1. Nikki, you wrote: “Tenth & Eleventh: you don’t accept all the work an agency offers you when they think you should (such as nasty fiddly certificates or PDFs), or you refuse to send your CV and fill in lots of forms so that the agency can take part in an EU tender and they take umbrage and decide not to work with you any more. In my opinion, you are better off without agencies that imagine they can dictate the type of work you should accept. We are not employees after all, and, therefore, we can pick and choose the translations we do.”

    From my experience, it is much better to play dead (i.e. not answer, not react, as if you were not at home) than saying “no” to an agency.

    Refusing anything might lead you to having to give reasons, to justify yourself. If all of the PM’s other usual translators are busy, if the PM is too lazy to find someone else, is running out of time, etc, he will turn around your reason and try to force you to accept at all cost: then you are in a VERY tricky situation and might well lose this customer!

    As you said, we are not employees (and even less slaves).

    And we do not have to refuse or justify ourselves.

    So it is much much safer to play dead and do as if we never saw their email, as if we were not at home/too busy/their email went to the spam folder this time/etc…

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    1. Many thanks for your comment, although I cannot say that I agree with you. I usually do respond and explain why I don’t want to/cannot accept the offer as this is a chance to educate the client and make them aware of your specialisms and what you are and what you are not prepared to do. I very rarely play dead, especially with a client I want to keep. And if they don’t appreciate my reasons for rejecting their job, then perhaps we are not a good fit and it would be better to stop working for them anyway.

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      1. Recently I rejected an offer on the ground that the deadline was too short.

        Then the PM sent me an email offering me a much far-away deadline, the next morning instead of the same afternoon/evening.

        It was a semi-automatized system in which translators receive email notifications that there is a job for them in their online profile on the company’s website. Once there, you have to accept or reject the offer. But if you reject it, you find yourself having to say why, choosing one of the options in the drop-down menu, then you can add further comments in a text field.

        So I went back to my dashboard but did not accept the offer, since the official deadline had not changed.

        I sent an email to the PM, asking what was happening, since I could not commit to such a short deadline.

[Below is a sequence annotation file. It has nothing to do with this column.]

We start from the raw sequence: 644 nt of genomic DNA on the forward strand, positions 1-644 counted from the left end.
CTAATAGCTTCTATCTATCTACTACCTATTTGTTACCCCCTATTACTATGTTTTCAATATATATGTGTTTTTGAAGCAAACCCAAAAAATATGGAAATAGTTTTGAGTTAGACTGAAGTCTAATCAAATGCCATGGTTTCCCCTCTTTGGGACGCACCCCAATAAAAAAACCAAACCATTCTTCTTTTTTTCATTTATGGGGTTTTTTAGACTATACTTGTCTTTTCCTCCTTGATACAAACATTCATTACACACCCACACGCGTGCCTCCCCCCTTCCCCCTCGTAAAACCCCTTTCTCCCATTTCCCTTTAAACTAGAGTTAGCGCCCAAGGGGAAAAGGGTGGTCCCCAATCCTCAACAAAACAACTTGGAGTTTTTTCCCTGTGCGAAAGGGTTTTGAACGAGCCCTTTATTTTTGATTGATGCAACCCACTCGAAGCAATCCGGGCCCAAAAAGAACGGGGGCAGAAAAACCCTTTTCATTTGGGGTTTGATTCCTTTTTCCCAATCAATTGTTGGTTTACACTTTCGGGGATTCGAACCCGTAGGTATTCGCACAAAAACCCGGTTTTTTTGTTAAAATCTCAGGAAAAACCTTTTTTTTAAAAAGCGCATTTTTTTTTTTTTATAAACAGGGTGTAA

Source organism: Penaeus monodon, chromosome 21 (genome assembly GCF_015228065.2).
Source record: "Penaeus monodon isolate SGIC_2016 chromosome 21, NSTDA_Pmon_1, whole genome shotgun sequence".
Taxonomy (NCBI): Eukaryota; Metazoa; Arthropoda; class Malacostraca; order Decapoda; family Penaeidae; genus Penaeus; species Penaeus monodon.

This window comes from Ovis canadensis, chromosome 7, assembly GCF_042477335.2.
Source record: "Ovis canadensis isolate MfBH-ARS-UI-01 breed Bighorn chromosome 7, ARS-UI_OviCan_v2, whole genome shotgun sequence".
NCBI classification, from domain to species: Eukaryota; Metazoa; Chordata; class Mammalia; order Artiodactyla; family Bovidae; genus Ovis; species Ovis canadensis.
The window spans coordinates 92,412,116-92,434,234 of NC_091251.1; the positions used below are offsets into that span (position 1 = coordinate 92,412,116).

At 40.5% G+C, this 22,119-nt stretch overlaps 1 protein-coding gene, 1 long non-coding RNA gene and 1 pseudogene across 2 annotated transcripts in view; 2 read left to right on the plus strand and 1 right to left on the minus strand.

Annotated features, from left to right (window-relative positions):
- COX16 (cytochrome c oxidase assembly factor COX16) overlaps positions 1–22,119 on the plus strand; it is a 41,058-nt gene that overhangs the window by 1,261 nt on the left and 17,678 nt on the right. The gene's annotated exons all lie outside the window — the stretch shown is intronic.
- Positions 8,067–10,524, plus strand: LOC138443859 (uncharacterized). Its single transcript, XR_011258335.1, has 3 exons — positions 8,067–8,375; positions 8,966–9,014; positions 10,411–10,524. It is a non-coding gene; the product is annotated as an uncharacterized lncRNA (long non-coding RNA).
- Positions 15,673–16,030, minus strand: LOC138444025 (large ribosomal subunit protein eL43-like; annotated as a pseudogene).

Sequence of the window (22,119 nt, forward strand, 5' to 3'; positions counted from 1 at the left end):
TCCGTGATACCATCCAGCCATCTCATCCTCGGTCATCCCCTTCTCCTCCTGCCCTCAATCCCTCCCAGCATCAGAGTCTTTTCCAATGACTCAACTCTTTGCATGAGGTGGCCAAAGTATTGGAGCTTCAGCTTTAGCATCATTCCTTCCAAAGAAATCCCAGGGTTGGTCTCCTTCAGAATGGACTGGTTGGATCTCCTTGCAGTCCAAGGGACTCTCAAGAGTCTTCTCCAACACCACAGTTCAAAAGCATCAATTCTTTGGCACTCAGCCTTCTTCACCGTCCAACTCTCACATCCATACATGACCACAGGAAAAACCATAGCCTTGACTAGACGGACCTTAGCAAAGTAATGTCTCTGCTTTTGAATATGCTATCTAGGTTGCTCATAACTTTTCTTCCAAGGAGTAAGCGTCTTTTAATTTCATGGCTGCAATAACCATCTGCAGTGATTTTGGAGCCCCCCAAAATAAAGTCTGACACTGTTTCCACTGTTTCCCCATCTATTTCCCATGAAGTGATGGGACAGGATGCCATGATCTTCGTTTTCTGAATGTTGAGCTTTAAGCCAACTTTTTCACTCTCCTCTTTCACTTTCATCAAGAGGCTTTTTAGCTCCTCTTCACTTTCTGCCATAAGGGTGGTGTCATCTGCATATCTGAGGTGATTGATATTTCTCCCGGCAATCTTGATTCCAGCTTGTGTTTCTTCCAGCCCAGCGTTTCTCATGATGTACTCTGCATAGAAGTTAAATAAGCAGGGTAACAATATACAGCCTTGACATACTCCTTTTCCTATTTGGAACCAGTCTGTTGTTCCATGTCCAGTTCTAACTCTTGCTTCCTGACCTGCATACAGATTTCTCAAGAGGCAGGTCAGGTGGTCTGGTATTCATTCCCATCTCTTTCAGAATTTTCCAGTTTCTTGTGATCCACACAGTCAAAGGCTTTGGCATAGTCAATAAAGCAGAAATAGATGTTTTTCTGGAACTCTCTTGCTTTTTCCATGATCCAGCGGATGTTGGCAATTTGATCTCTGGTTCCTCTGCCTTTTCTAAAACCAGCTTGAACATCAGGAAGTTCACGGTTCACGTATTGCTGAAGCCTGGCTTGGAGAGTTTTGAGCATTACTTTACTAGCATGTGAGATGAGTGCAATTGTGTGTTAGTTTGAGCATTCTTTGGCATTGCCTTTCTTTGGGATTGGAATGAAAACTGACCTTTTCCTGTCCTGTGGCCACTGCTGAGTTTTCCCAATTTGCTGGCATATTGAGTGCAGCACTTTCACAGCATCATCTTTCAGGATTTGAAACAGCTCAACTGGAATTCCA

Then she said that I could already commence this revision task because in the meantime the translation had already reached her PC.

        So she did not want to change the deadline any more.

        She could not understand why I could not start immediately with this task.

        Because I had mentioned something about already looking as the source text, which I had discovered in my dashboard only after rejecting the offer. And I had indeed complained that their system did not point to the fact that one could already have a look at the source text and even sort of work on it.

        But it did not mean that I was ready to start revising right away and that I could meet such a short deadline, especially from German to French, a language pair that I have been using for less years than other pairs – so these people cannot assess a CV and even give revision tasks to rather “junior” translators in some language pairs…

        I could have done it, with more time.

        Anyway, I thus went back to my dashboard, officially rejected the offer for the second time, maintaining that the deadline was too short (or did I even justify it this second time? I can’t remember).

        Anyway, I could see from the beginning of her email answer that she started treating me a non professional and blablabla, out of frustration… I archived her email for further reference if need be, without reading the rest of her literature…

        This was a Latino-American young woman working for a German agency. I had expected more professionalism and more respect from a German agency. I found myself with a thing that absolutely wanted ME to revise this by the first deadline at all cost.

        So I deeply regretted having officially rejected her offer, since other PMs in that German company might be easier to get along with (as you wrote, PMs can change companies…) and I would have been better off not answering at all…